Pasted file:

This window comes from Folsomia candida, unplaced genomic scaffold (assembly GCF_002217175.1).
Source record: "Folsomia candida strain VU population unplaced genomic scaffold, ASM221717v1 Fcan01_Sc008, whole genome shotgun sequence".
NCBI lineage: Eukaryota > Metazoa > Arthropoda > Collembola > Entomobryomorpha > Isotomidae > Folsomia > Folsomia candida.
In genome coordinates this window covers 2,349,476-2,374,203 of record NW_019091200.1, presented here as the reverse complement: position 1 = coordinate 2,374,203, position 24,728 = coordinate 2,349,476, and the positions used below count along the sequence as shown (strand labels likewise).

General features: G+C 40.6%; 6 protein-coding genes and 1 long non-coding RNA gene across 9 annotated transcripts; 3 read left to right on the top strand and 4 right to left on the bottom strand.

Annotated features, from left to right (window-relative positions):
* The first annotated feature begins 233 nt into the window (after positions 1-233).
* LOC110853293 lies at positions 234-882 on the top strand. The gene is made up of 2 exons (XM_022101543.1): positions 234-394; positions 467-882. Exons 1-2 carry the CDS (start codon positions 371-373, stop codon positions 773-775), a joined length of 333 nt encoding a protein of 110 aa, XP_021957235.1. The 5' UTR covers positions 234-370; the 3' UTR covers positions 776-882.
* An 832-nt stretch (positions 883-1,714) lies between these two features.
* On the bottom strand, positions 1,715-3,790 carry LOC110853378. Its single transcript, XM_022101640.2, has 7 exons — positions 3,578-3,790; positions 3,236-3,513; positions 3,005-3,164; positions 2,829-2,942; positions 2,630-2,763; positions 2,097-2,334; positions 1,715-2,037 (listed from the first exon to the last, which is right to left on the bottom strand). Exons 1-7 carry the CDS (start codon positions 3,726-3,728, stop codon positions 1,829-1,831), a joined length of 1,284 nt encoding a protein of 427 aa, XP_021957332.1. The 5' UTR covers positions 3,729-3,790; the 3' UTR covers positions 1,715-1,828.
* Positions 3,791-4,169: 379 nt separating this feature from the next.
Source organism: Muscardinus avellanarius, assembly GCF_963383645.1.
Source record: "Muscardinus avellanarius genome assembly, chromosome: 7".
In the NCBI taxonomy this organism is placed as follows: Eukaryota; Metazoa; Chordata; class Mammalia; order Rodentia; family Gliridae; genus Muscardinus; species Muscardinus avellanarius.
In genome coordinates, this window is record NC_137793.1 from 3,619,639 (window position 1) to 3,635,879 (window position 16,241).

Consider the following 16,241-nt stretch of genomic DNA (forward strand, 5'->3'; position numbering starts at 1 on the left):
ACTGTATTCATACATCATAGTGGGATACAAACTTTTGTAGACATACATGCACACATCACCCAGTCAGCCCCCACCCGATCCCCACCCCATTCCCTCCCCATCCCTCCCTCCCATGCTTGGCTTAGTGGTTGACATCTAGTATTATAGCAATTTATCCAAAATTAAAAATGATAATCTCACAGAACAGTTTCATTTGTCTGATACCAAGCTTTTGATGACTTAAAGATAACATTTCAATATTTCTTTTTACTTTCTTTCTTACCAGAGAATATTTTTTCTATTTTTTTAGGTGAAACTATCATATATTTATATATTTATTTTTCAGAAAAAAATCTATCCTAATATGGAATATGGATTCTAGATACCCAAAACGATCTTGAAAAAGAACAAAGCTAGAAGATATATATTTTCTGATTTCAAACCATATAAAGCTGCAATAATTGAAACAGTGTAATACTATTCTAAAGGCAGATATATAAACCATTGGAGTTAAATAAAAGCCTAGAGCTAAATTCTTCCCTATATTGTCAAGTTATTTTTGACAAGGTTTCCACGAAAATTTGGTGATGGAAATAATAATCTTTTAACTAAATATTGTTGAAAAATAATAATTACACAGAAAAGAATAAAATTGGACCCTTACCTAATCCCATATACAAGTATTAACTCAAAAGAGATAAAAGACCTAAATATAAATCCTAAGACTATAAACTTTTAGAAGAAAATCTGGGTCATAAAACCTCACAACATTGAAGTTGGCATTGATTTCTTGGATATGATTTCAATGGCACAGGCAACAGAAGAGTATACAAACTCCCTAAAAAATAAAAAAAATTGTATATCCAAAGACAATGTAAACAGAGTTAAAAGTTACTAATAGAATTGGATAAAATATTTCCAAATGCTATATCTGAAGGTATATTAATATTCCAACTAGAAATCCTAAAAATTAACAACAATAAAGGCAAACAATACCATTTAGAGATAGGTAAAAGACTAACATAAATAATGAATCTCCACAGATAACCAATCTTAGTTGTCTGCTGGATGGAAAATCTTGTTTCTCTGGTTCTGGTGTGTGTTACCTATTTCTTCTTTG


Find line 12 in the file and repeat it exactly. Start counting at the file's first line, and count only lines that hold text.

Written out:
Source organism: Muscardinus avellanarius, assembly GCF_963383645.1.